The first generation of enterprise social collaboration tools, as epitomized by Yammer or Jive, were essentially Facebook or Twitter clones built for companies with the idea collaboration revolves around communications. However, it is now exceedingly clear that in many organizations, especially smaller ones, collaboration revolves around specific business tools, typically project management, document management or CRM – not social networking. The second generation of ESNs effectively solves the problem by seamlessly integrating sales, planning, communication and HR tools into your company intranet or private social network, giving your employees a reason to use it on a daily basis for their work routine.

2. Top down implementation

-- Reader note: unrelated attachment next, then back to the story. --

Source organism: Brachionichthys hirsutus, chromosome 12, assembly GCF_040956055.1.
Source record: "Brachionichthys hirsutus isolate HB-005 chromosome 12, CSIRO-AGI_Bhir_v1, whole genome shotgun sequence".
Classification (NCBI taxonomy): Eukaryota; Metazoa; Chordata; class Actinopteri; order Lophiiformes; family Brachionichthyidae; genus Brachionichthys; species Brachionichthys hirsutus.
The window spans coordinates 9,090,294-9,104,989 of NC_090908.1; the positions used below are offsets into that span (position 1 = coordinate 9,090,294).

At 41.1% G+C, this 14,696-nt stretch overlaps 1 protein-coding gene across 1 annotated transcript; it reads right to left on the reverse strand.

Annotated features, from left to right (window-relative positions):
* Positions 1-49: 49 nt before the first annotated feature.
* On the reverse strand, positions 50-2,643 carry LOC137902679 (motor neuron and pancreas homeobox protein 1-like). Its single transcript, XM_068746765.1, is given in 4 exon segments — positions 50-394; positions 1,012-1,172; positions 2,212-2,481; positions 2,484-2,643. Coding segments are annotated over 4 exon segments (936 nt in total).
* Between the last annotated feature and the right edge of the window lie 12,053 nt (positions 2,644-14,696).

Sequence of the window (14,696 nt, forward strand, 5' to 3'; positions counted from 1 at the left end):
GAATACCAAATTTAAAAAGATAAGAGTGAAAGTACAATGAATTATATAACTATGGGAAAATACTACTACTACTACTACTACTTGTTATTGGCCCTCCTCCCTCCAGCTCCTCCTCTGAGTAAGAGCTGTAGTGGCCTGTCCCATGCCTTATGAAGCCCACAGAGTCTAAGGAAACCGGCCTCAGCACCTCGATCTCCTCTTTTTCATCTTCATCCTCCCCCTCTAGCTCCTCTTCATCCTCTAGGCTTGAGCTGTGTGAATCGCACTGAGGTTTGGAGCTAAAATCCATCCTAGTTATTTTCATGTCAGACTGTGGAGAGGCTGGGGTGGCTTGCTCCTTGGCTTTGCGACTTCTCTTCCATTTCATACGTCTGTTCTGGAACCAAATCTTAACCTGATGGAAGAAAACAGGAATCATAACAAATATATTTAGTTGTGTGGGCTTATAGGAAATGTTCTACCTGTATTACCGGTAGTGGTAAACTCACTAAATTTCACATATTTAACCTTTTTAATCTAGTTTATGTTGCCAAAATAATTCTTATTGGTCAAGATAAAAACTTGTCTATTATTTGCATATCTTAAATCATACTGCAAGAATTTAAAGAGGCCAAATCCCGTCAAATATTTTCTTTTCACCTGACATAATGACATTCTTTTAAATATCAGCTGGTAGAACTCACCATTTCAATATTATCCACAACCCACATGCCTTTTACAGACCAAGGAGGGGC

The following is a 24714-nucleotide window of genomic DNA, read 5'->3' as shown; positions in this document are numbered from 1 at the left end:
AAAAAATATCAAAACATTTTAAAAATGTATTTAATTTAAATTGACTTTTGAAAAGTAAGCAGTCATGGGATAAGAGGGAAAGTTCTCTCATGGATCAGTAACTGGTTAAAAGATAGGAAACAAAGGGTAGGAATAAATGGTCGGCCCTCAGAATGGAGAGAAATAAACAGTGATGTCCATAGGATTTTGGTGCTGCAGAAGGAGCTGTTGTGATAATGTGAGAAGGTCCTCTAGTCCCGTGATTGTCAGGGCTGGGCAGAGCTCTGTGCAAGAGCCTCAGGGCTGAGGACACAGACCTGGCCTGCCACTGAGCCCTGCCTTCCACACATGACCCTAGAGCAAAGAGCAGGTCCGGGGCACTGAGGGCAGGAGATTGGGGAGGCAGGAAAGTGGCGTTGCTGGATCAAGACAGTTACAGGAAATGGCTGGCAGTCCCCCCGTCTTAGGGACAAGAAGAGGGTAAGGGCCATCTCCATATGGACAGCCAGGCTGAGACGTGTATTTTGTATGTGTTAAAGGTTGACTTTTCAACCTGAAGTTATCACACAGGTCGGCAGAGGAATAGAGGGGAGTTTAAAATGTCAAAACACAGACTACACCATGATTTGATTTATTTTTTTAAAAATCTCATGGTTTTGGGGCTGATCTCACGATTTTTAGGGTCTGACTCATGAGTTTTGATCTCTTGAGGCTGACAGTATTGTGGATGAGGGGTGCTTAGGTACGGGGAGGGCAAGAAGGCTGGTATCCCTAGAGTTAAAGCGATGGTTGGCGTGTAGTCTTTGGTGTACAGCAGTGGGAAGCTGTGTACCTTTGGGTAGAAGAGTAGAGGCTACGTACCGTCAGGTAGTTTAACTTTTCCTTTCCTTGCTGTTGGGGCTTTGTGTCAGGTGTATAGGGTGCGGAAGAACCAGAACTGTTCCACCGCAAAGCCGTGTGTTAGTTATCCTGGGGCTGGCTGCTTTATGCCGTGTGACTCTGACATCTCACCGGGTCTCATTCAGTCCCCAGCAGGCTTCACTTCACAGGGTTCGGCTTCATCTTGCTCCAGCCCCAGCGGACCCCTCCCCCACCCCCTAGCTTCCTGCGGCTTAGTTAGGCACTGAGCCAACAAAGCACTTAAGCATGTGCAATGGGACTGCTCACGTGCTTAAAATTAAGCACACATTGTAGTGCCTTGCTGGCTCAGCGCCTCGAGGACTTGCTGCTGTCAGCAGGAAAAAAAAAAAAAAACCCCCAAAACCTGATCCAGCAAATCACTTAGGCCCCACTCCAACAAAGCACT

Vendors and consultants frequently stress how important it is to get support fr om top management and start implementation with them. But contrary to this “common wisdom” this strategy frequently doesn’t work. In order for social collaboration to be strong in a company, it has to have grassroot support. Selling enterprise social to C-level executives and decision makers may be much easier (that’s exactly why vendors and consultants do this) but it is, to borrow a political analogy, astroturfing. Especially since management uses these tools very differently than regular workers. In reality, there are individuals and departments in your company, typically sales, marketing and IT, who are very open to social tools and you should tap into their knowledge and enthusiasm first. This will make choosing the right solution for your company and implementing it MUCH easier.

3. No/wrong usage metrics